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My primary research interest is in the evolution of complex behavioral traits such as communication and social behavior. Our goal is to understand how microevolutionary processes acting on a generation time scale (e.g., random genetic drift, selection, learning) translate into the macro-evolutionary patterns we see across species, with the hope also of using interspecific data sets to understand phenotypic evolution. Our research has divided itself into: 1) empirical studies of communication and social behavior using lizards as a model system, 2) development of statistical and computer tools for exploring and analyzing interspecific data in a phylogenetic context, and 3) coordination of a community-wide effort to store large quantities of behavioral information in electronic form and to make it available to others on-line.
The main goal of our empirical research is to identify specific aspects of behavior that might evolve, to learn more about the mechanisms by which they might evolve, and to trace those aspects through small differences among populations to big differences among species or clades. We do this using a combination of field and laboratory experiments, supplemented by frequent applications of the comparative method. Along the way, students in my lab have developed projects on questions as diverse as speciation, conservation, the effects of provisioning on social structure, learning, territoriality and chemical communication. Although most of our research focuses on the headbob displays produced by many species of lizards, we work on a variety of different taxa in North America (spiny lizards: Sceloporus), the Caribbean (rock iguanas: Cyclura), and South America (Liolaemus).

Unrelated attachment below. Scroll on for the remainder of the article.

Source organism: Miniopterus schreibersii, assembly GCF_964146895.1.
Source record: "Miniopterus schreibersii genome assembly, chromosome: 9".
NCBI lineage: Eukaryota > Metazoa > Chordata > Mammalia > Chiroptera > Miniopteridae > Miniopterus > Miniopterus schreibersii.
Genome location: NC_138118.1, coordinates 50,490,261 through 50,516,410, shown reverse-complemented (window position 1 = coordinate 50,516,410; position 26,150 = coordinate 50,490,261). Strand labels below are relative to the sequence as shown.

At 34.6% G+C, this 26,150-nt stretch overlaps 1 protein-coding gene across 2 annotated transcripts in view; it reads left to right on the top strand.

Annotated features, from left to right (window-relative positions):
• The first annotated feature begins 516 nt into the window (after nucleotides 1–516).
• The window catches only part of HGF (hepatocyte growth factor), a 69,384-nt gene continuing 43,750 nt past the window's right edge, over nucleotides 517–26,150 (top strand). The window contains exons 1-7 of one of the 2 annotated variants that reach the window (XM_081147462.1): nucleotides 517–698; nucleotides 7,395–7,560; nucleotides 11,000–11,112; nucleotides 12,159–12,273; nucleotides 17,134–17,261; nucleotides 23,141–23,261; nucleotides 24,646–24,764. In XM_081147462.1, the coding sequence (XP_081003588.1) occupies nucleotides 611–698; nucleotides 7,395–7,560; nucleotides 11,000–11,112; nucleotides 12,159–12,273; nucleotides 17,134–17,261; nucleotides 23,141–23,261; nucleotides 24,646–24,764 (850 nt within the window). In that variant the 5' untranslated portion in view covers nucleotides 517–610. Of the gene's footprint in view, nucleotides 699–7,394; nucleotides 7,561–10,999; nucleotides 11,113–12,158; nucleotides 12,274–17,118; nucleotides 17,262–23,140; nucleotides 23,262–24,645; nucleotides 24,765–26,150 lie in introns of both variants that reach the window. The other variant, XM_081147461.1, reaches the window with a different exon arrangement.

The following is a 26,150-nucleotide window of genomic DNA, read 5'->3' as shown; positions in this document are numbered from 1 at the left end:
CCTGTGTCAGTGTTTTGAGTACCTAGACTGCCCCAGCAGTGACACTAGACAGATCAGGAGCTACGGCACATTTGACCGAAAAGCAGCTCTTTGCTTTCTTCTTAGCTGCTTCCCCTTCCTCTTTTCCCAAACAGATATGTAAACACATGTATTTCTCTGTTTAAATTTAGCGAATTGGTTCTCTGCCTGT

Public databases and comparative studies are used throughout biology, whenever researchers are searching for general patterns that are true for large groups of organisms or are trying to understand how specific patterns came to be. Much of our lab’s past research has involved the development of statistical methods for incorporating phylogenetic information into such analyses. We also produce the COMPARE package of computer programs, which allows other researchers to apply several phylogenetic methods to their own data over the internet. More recently, we are coordinating a community-wide effort (EthoSource) to make behavioral data publicly available, including a public data repository and a dispersed, linked network of existing databases around the world. As part of this effort, our lab is creating our own archive of lizard display data, including film clips and several other types of behavioral measurements.